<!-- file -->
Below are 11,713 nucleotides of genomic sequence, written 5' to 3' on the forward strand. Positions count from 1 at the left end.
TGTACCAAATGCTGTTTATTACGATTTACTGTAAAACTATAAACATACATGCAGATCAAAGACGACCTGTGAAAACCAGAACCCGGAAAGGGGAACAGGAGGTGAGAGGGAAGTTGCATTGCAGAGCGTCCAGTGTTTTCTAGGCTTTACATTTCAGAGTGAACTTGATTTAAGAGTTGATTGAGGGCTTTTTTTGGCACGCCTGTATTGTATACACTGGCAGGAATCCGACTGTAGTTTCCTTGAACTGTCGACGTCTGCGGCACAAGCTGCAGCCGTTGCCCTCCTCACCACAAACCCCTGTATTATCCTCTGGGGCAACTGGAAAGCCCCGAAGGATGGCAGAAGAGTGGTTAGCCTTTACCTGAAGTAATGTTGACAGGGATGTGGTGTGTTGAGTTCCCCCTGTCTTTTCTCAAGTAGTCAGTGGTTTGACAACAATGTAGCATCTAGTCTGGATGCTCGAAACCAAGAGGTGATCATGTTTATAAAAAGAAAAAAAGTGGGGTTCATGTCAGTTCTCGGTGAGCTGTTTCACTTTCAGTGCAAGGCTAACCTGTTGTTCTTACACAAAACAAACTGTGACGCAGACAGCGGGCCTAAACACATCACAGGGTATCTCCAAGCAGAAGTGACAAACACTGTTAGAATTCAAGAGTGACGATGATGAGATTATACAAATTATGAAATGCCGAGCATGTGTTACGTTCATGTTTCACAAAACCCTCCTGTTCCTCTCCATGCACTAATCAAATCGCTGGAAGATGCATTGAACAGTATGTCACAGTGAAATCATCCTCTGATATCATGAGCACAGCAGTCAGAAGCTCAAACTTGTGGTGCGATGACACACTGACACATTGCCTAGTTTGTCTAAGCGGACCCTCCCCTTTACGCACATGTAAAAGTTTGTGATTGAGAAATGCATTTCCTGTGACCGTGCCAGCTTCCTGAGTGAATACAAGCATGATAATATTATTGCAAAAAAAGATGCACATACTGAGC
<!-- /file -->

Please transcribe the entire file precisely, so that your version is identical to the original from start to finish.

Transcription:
Below are 11,713 nucleotides of genomic sequence, written 5' to 3' on the forward strand. Positions count from 1 at the left end.
TGTACCAAATGCTGTTTATTACGATTTACTGTAAAACTATAAACATACATGCAGATCAAAGACGACCTGTGAAAACCAGAACCCGGAAAGGGGAACAGGAGGTGAGAGGGAAGTTGCATTGCAGAGCGTCCAGTGTTTTCTAGGCTTTACATTTCAGAGTGAACTTGATTTAAGAGTTGATTGAGGGCTTTTTTTGGCACGCCTGTATTGTATACACTGGCAGGAATCCGACTGTAGTTTCCTTGAACTGTCGACGTCTGCGGCACAAGCTGCAGCCGTTGCCCTCCTCACCACAAACCCCTGTATTATCCTCTGGGGCAACTGGAAAGCCCCGAAGGATGGCAGAAGAGTGGTTAGCCTTTACCTGAAGTAATGTTGACAGGGATGTGGTGTGTTGAGTTCCCCCTGTCTTTTCTCAAGTAGTCAGTGGTTTGACAACAATGTAGCATCTAGTCTGGATGCTCGAAACCAAGAGGTGATCATGTTTATAAAAAGAAAAAAAGTGGGGTTCATGTCAGTTCTCGGTGAGCTGTTTCACTTTCAGTGCAAGGCTAACCTGTTGTTCTTACACAAAACAAACTGTGACGCAGACAGCGGGCCTAAACACATCACAGGGTATCTCCAAGCAGAAGTGACAAACACTGTTAGAATTCAAGAGTGACGATGATGAGATTATACAAATTATGAAATGCCGAGCATGTGTTACGTTCATGTTTCACAAAACCCTCCTGTTCCTCTCCATGCACTAATCAAATCGCTGGAAGATGCATTGAACAGTATGTCACAGTGAAATCATCCTCTGATATCATGAGCACAGCAGTCAGAAGCTCAAACTTGTGGTGCGATGACACACTGACACATTGCCTAGTTTGTCTAAGCGGACCCTCCCCTTTACGCACATGTAAAAGTTTGTGATTGAGAAATGCATTTCCTGTGACCGTGCCAGCTTCCTGAGTGAATACAAGCATGATAATATTATTGCAAAAAAAGATGCACATACTGAGC